Hannah McGill: Skeptical about Cumberbatch fans
THE great clash that finally destabilises civilisation may not occur between ancient religions, political movements or sheets of ice, but between rival factions of Benedict Cumberbatch fans.
I’m not even sure if “fan” is the right terminology. There’s liking an actor’s posh growly voice, appreciating his interesting taste in screen roles, maybe even admiring the unusual arrangement of his facial features – and then there’s giving over a considerable amount of your time to online speculation that his wife is a paid fake, they never really married and their baby is a doll.
Not only am I not making this up, but the Cumberbatch followers who subscribe to these notions are numerous enough to have a collective name. They call themselves “skeptics”, and they are locked in ever-deepening conflict with “nannies” – their term for those Cumberbatch enthusiasts not given to querying whether his wife Sophie Hunter really lives in his house or what their baby is made of.
Over-investment in celebrity private lives is nothing new, of course. Lord Byron’s groupies clustered outside his house and followed him on holiday. A fan of the author Sinclair Lewis who in 1930 offered to do “everything – and I mean everything” for him received a sharp cease-and-desist from his wife Dorothy, signed “Mrs Sinclair Lewis to you”. Early Beatles devotees wept when the band members wed. But the potential offered by the internet for researching celebrities’ lives, coming to bizarre conclusions, and connecting up with similarly-inclined people to egg one another on has cranked things to another level.
In her 2011 memoir Your Voice in my Head, the writer Emma Forrest recounts that during her relationship with actor Colin Farrell, they were grimly addicted to reading horrible online gossip about their relationship. That was only the babyhood of the weird strain of fandom that has now attached itself to Cumberbatch, and other male celebrities including One Direction members, Robert Pattinson from the Twilight films and Jamie Dornan from 50 Shades of Grey. With its preoccupation with falsehood and fakery, it has more in common with extreme conspiracy theorising than with any existing form of groupie behaviour. Just as so-called “truthers” try to rationalise disturbing world events by claiming that every horror from Columbine to 9/11 to the Bataclan has been elaborately staged in the name of extending gun control or promoting the New World Order, so these new celebrity obsessives cope with the fact that their beloved is out of reach by declaring every visible aspect of his personal life to be fake.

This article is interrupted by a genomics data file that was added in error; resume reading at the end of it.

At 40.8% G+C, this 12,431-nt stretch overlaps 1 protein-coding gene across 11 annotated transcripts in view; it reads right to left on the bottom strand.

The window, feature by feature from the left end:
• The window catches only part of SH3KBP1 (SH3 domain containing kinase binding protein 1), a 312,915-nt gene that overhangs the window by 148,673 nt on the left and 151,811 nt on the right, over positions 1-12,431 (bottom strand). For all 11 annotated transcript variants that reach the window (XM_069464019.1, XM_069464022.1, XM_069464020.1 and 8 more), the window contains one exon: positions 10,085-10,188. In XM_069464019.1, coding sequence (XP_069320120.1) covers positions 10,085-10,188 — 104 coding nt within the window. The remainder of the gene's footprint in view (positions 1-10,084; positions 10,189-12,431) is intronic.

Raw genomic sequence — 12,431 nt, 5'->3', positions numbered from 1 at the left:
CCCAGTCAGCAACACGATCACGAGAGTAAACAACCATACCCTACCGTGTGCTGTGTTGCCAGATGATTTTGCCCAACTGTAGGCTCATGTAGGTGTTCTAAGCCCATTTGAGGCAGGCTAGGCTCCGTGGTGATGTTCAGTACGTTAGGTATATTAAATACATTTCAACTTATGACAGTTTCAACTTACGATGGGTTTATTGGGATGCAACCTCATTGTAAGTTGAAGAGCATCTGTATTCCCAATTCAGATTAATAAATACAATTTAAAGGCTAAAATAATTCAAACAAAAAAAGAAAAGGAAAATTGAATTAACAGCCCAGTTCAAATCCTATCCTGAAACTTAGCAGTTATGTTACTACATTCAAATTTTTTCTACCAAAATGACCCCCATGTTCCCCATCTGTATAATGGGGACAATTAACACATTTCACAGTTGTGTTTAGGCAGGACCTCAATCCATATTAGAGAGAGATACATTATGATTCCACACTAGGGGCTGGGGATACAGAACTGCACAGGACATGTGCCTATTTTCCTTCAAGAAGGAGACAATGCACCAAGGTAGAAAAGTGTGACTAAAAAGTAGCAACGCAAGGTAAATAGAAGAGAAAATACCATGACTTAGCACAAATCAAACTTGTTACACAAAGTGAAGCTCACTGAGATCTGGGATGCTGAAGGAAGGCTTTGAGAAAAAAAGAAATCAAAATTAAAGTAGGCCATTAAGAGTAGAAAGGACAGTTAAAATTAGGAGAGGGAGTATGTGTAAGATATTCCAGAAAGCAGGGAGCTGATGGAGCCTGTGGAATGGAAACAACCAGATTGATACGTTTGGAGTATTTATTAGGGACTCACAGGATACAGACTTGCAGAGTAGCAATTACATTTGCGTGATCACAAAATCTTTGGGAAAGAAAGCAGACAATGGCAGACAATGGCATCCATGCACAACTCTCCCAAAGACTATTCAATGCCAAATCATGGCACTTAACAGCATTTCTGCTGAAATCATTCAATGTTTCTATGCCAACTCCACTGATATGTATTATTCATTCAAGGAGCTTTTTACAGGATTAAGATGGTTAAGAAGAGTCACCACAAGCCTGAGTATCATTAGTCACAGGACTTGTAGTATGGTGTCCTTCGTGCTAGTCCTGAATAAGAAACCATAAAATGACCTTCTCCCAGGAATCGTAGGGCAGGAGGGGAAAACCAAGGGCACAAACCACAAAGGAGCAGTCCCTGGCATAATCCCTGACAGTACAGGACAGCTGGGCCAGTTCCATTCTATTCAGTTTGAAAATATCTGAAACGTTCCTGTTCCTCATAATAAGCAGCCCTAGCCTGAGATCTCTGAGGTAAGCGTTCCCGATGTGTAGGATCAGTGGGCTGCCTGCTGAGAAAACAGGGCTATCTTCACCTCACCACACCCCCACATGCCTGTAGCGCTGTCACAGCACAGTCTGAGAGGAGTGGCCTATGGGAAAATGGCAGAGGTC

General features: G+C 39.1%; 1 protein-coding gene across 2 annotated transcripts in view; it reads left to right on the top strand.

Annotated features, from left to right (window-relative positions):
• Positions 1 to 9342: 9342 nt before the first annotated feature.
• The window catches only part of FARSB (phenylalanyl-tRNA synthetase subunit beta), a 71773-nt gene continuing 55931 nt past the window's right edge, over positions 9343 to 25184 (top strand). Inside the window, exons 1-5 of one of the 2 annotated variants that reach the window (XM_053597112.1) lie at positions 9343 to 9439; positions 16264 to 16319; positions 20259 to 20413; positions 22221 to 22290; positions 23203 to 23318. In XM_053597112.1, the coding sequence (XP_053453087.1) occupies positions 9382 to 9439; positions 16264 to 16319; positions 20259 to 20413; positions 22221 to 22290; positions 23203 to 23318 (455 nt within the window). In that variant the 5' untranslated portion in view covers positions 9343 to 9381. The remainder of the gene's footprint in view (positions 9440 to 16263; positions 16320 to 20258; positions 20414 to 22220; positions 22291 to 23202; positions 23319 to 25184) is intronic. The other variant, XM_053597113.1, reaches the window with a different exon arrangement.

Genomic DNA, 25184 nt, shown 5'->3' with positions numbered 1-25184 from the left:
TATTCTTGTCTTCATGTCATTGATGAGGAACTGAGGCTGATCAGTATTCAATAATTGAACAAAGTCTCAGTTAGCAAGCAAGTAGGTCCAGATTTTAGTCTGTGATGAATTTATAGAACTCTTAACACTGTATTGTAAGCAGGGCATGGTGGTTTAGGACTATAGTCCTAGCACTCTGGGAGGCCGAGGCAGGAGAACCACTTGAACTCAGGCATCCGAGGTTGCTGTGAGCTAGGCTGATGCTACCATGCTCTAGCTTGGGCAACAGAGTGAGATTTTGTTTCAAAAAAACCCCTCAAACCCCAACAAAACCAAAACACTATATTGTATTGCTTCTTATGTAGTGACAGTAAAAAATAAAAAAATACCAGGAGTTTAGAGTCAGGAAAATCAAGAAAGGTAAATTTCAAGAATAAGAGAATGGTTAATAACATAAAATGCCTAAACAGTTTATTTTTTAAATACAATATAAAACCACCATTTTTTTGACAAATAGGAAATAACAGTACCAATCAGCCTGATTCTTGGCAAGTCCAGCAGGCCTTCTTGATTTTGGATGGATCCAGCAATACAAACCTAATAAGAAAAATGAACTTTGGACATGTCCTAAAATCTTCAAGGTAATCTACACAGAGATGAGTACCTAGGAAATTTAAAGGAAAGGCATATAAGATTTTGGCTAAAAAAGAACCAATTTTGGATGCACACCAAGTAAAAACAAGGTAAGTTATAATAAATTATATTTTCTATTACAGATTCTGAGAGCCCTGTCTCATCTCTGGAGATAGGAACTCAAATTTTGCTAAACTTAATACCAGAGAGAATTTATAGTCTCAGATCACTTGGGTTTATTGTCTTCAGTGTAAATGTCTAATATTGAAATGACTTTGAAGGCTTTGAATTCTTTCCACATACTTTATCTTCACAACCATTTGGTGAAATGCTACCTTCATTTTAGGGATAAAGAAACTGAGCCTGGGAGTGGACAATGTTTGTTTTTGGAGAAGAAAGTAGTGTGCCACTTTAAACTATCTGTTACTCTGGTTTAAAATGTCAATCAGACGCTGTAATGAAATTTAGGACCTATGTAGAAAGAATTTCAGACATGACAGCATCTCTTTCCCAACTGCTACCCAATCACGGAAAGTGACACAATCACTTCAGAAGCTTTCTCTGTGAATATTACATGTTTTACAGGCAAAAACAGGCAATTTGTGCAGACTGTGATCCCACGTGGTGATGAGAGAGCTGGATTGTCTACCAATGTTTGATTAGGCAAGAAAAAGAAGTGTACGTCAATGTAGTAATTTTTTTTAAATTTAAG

A selling-point of an internet-enabled world used to be that it brought us closer to those we admired – we could peep into their lives, maybe even communicate with them directly. Now it’s being used to place famous people yet farther away: on the far side of great far-fetched myths about who they “really” are. Maybe it’s just built into fandom that making stuff up about them, however cruel or mad, feels safer than accepting that they’re just ordinary people after all.
Knight-time mystery for Danny
THERE’S a children’s programme my kids watch called Mike the Knight, in which a boy who has scant life experience and still goes by the childish diminutive of his name faces the responsibilities of knighthood. Speaking of which… arise, Sir Danny! Yes, Danny Alexander has been granted one of the highest honours in the land. Weird, right? Bit weird. Andy Murray hasn’t got one. Keith Richards hasn’t got one. Roald Dahl never got one; nor did Richard Burton, JRR Tolkien, Charles Darwin or Oscar Wilde. Danny Alexander, though, was a shoo-in for the history books, apparently! For what? After all, the will of the people did not seem to be to honour him earlier this year: his former constituency ousted him by more than 10,000 votes in the General Election. Mike – I mean, Danny the Knight himself guessed vaguely that the gong must be for “turning the economy around and getting the country on the right track”. Because he did that, apparently. Still, he didn’t seem terribly convinced: “It was something I didn’t expect.” One imagines him on the phone: “Are you sure it’s me you want? Maybe you’re looking for Danny Baker? Dannii Minogue?” It’s a mystery. And almost certainly nothing to do with the palace facing a Scottish box to tick and a shortage of notable non-nationalists.
List things that matter!
TIS the season of the end-of-year list, when enthusiasts rack their brains to make themselves look relevant and informed, and then see each other’s lists and feel secretly resentful about other people remembering cooler stuff than them. I have gone on the record about hating lists, which gives me a great excuse not to participate in their compilation. I also just can’t remember what I’ve done, though. Rather than ranking cultural product, it’s increasingly appealing to me to award more abstruse categories. Let’s keep a note of our best sandwiches, and best one-liners in response to rude treatment in shops, and bore each other come festive time. «